I’m sorry, but Carl Greene gets no sympathy here! As a former Executive at PHA, I witness his abusive behavior towards too many employees up front and personally–The reprisals, dismissals, the tirades (particularly after his night out drinking),the unwanted solicitations, and vindictive behavior that he exhibited was very real for both male and female employees; Carl Greene fostered a culture of fear at PHA, period! The whisking off, or abduction (yes, I said abduction) of that Assist General Manager was indicative of how Carl Green ran a psycho-ops and his intent to induced compliance to even his personal pleasures; There are countless other women who experienced Carl’s psychotic behavior. I was particularly perturbed by his menacing treatment of anyone he perceived as standing in the way of his desires, his exploits! And, exploit he did…whether married or single, Carl would let no man, nothing, stand in his way! So, what do you know…the Real Carl, a tyrant, sexual predator, manipulator and Ego maniac, finally got in his own way! This man has a very dark and troubling side; I only wish that he had been stopped sooner and sought treatment–like before he came to Philadelphia! Rendell, Street, the…

  • Donna

    There is a very simple explanation for the riddle of Carl Green. He is a sociopath. Hollywood tells us that a sociopath is a serial killer. The truth is, most sociopaths never kill anyone. And one expert says that 1% of the general population are sociopaths, but 3% of corporate executives are sociopaths.

    A sociopath is a person with no heart, no conscience and no remorse. Green exhibits classic signs of this personality disorder: Egocentricity and grandiosity. Rage when challenged. Manipulation. Sexual aggression. Belief that the rules do not apply to him. Financial problems. Blaming others for anything that goes wrong. Sociopaths in business frequently bring organizations down. That’s what Green has done.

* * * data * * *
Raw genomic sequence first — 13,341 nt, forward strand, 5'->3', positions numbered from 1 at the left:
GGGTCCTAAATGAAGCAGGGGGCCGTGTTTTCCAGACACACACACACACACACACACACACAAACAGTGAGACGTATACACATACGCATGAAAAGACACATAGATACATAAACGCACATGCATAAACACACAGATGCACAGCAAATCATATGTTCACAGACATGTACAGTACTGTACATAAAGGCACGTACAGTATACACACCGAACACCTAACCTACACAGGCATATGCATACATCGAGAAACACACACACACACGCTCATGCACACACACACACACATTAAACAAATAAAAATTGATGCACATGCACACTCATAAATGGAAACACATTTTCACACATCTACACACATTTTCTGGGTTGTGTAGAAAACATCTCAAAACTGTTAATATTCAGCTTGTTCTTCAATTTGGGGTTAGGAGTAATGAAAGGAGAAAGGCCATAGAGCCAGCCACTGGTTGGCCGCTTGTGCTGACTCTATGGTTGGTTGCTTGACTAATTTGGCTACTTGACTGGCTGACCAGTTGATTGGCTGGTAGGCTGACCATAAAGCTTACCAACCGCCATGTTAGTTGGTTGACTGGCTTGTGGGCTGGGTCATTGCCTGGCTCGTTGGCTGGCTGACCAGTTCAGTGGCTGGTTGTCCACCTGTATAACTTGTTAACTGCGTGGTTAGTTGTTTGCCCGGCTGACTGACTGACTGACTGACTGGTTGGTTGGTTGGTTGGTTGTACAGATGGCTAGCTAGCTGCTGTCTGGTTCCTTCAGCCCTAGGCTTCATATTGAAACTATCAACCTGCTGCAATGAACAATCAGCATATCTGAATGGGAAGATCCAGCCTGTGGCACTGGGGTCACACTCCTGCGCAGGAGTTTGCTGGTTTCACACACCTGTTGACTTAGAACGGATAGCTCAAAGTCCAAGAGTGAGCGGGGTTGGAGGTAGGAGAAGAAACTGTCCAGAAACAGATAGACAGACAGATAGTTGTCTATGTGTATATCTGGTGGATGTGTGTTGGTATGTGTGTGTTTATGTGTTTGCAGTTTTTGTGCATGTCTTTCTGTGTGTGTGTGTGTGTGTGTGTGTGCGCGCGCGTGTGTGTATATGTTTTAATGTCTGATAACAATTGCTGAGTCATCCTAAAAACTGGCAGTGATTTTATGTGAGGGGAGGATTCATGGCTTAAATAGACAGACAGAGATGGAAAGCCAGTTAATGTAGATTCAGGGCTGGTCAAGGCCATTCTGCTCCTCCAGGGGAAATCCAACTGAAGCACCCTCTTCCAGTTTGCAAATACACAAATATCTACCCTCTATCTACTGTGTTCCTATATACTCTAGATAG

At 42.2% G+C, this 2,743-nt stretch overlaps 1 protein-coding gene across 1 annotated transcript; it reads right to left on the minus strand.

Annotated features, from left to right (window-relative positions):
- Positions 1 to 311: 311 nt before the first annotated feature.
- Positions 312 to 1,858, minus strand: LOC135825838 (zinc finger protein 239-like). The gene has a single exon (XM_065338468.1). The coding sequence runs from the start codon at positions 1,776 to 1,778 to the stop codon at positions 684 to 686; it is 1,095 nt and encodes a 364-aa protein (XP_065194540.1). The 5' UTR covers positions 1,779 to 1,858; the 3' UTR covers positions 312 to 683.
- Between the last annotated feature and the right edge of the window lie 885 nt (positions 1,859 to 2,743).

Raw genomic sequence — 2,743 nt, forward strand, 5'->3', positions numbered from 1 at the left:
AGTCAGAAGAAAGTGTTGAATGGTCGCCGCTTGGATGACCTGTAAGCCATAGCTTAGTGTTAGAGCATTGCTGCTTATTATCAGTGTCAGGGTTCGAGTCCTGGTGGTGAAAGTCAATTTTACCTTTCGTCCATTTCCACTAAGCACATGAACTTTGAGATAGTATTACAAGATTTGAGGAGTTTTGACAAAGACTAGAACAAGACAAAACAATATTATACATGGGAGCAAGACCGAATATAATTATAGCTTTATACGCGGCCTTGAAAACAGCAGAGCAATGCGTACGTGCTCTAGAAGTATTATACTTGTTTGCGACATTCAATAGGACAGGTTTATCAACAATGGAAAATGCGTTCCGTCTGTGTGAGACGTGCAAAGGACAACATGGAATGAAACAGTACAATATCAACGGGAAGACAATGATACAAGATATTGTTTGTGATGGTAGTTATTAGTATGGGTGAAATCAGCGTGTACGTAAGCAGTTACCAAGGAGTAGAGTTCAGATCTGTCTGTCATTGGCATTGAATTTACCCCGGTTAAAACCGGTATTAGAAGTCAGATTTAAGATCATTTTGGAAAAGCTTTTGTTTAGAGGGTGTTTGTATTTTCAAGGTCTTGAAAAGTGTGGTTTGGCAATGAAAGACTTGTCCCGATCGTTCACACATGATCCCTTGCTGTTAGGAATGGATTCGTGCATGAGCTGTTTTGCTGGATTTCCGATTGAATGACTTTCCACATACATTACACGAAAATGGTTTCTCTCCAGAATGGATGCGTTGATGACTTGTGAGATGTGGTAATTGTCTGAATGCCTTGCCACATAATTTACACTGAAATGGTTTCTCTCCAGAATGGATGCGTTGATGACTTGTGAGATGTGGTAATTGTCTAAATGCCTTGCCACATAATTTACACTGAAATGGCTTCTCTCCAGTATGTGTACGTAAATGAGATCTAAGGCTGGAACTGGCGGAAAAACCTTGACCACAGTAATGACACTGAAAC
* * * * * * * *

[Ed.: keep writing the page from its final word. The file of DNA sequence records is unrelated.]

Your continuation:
I have written extensively about this case in the Lovefraud Blog. People need to be aware of this personality disorder – especially when they’re considering a candidate for a position of power and responsibility.

  • Betty

    Come drive around Southwest Center City and you’ll have no problem picking out the PHA houses. They’re the ones in disrepair housing drug dealers and dealers. No sympathy for Greene at all. He sat in his gated community at Naval Square while inflicting pestilence on the surrounding neighborhood.

  • Betty

    Come drive around Southwest Center City and you’ll have no problem picking out the PHA houses. They’re the ones in disrepair housing drug dealers and dealers. No sympathy for Greene at all. He sat in his gated community at Naval Square while inflicting pestilence on the surrounding neighborhood.

  • Norm

    Unfortunately Carl Green suffers from the same problem that many great leaders suffer from. Absolute power. Carl Green proved himself to be an effective leader in turning around the housing authority. This was such a monumental task that he became a trusted leader who was beyond question. It was at this point when the traits of many great leaders emerged. These traits are sociopathy and narcissism. The same internal drivers that are responsible for his great abilities are also at the root of his downfall. The old saying still rings true, “Absolute power corrupts, absolutely!” All public leaders need to learn from this and make certain that there are checks, balances and transparancy in all business practices.